Challenging USCIS To End Naturalization Application Delays

Challenging USCIS To End Naturalization Application Delays

Carter, v. USCIS, Case No. 1:22-cv-10803-FDS (D. Mass.)

STATUS:
Closed

This lawsuit, filed on behalf of U.S. citizenship applicants, challenges U.S. Citizenship and Immigration Services’ (USCIS) unreasonable delay in processing their applications that were filed in 2020. 

The initial suit sought to require the National Archives and Records Administration (NARA) and USCIS to prioritize the retrieval of immigration files, and USCIS to complete the naturalization process without further delay. Plaintiffs are U.S. lawful permanent residents who applied to become U.S. citizens and who wait for interviews, and their applications remain unadjudicated because their immigration files were stuck in storage.  

USCIS chose to place paper-based immigration files for which it is responsible at a Federal Records Centers—operated by NARA—and then disclaimed responsibility when the COVID-19 pandemic restricted access to the Centers. The agency did not prioritize retrieving these immigration records (known as “A-files”) after the Federal Records Centers returned to full capacity operations in March 2022, although USCIS was assisting NARA with file retrieval. USCIS also has not prioritized  interviewing people with applications pending because their records were stuck or deciding their applications. 

After the lawsuit was filed, NARA completed A-file retrieval, and USCIS scheduled most of the original plaintiffs for citizenship interviews. But USCIS did not commit to prioritizing the naturalization application process—interview, adjudication, and oath ceremony upon application approval—for plaintiffs or other citizenship applicants who are in a similar situation. On July 1, 2022, an amended complaint was filed, which included claims on behalf of a proposed class who filed a citizenship application, whose A-files USCIS had stored in NARA Federal Records Centers, and who have not yet been interviewed on their application.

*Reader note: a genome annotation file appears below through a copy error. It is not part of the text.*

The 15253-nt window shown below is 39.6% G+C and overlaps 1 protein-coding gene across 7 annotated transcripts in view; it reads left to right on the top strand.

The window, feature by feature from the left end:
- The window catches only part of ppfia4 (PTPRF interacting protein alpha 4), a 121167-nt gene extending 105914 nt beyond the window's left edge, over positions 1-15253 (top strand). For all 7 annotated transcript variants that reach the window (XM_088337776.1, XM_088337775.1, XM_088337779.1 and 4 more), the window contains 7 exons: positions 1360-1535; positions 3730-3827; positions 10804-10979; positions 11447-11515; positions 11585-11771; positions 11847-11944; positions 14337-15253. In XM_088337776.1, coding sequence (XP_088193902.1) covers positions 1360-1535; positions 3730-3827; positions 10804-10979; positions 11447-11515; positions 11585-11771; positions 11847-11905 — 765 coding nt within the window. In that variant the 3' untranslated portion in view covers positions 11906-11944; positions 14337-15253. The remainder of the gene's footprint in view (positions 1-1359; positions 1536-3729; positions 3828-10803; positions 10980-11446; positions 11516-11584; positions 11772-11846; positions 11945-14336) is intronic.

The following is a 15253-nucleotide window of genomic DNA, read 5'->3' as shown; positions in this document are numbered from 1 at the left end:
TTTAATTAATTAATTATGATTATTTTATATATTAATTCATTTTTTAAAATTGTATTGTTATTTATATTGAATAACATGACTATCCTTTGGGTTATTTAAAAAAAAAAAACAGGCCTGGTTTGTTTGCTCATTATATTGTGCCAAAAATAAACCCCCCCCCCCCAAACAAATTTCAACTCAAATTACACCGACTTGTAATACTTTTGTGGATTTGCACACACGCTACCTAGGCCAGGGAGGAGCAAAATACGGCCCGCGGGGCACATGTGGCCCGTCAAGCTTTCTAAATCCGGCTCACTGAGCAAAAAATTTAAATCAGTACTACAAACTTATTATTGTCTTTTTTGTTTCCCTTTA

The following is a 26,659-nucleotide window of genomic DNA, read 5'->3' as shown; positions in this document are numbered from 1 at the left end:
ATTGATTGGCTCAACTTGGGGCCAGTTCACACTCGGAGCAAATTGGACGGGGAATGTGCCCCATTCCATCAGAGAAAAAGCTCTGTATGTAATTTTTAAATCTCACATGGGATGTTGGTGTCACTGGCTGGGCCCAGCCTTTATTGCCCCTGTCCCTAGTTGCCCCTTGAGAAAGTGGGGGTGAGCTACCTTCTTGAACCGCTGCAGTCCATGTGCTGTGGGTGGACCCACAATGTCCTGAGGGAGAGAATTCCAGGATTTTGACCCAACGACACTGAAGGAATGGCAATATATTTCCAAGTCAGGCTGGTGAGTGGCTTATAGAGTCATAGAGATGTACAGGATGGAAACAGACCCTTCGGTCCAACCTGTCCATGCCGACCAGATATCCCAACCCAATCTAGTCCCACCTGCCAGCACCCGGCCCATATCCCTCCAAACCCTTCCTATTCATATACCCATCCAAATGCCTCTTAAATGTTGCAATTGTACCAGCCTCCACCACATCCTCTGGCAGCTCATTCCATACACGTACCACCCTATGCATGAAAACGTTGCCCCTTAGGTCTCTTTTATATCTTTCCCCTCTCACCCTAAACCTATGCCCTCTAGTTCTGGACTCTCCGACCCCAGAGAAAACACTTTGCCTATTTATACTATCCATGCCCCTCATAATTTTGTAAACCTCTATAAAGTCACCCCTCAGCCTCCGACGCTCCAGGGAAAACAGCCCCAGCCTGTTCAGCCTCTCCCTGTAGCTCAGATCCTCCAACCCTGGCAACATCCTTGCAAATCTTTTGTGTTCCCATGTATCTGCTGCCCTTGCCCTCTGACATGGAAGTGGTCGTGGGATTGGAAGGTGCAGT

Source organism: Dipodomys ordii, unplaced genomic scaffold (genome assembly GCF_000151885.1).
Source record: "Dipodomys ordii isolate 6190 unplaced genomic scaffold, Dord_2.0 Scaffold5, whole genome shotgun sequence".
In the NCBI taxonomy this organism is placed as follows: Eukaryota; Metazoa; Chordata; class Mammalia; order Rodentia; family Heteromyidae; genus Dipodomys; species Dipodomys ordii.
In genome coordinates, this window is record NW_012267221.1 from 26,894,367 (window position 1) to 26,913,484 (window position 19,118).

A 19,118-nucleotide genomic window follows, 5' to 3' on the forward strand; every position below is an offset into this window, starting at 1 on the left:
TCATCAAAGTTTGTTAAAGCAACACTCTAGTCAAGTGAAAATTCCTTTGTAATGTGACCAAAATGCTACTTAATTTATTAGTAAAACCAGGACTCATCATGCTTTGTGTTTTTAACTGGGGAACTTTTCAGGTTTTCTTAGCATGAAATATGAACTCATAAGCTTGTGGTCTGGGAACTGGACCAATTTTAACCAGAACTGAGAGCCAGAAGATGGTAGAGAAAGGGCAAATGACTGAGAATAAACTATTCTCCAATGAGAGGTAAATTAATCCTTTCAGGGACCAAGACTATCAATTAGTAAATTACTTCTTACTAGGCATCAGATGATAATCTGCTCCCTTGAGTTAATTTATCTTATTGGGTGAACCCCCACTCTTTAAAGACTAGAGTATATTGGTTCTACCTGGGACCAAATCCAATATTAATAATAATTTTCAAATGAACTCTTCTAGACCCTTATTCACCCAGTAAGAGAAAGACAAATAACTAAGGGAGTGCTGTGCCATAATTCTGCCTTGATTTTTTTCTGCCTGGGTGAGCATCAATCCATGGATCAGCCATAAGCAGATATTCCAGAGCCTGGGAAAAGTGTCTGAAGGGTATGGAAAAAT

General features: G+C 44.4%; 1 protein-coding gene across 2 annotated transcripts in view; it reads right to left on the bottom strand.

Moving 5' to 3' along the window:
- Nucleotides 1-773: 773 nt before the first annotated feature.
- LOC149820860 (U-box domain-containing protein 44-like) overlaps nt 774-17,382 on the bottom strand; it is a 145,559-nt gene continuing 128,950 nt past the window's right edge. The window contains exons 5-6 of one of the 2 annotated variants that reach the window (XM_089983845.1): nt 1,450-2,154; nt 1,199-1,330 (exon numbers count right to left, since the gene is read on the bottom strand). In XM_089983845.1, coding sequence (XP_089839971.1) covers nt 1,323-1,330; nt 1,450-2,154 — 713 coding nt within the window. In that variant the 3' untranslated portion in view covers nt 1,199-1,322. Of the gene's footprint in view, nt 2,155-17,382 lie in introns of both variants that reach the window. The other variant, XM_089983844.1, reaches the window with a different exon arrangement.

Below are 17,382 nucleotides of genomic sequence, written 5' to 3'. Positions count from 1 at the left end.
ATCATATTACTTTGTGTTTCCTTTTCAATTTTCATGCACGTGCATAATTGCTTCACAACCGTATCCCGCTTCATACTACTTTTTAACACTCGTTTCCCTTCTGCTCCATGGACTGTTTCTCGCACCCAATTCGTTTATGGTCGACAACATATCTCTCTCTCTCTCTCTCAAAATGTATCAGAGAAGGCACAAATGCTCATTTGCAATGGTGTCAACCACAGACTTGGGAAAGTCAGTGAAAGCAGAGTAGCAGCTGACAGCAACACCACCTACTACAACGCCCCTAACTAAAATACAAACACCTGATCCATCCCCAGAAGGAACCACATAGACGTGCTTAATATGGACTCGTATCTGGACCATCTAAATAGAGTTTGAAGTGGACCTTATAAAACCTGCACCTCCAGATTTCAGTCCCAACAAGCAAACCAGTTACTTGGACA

On August 26, 2022, the government filed a motion to dismiss, claiming that since the named plaintiffs had been scheduled for interviews, they did not have any other claims against USCIS or Director Jaddou and there was no other relief the court could order. On September 9, plaintiffs opposed the motion, arguing that USCIS could not get rid of the case by voluntarily ceasing the delay as to them, and the court could still decide whether USCIS unreasonably delayed when it failed to plan for the A-file retrieval and prioritize the processing of 2020 naturalization applications post-retrieval.

By September 1, 2022, all of the Plaintiffs had been interviewed, and by September 13, they had each become U.S. citizens, with one exception, whose application USCIS denied. The government filed a reply on September 21, but the court did not decide the motion. On November 16, 2022, the parties filed a stipulation dismissing the lawsuit. 

Plaintiffs and other naturalization applicants who had not completed the application process because their immigration files were stuck in a Federal Records Center, faced a loss that other applicants for immigration benefits did not—the right to vote in the November 2022 elections. Plaintiffs, and others, had their applications adjudicated, and if approved, became U.S. citizens in time to vote. 

The lawsuit was filed in the federal district court for the District of Massachusetts by the American Immigration Council and the law firm Gibbs Houston Pauw. 

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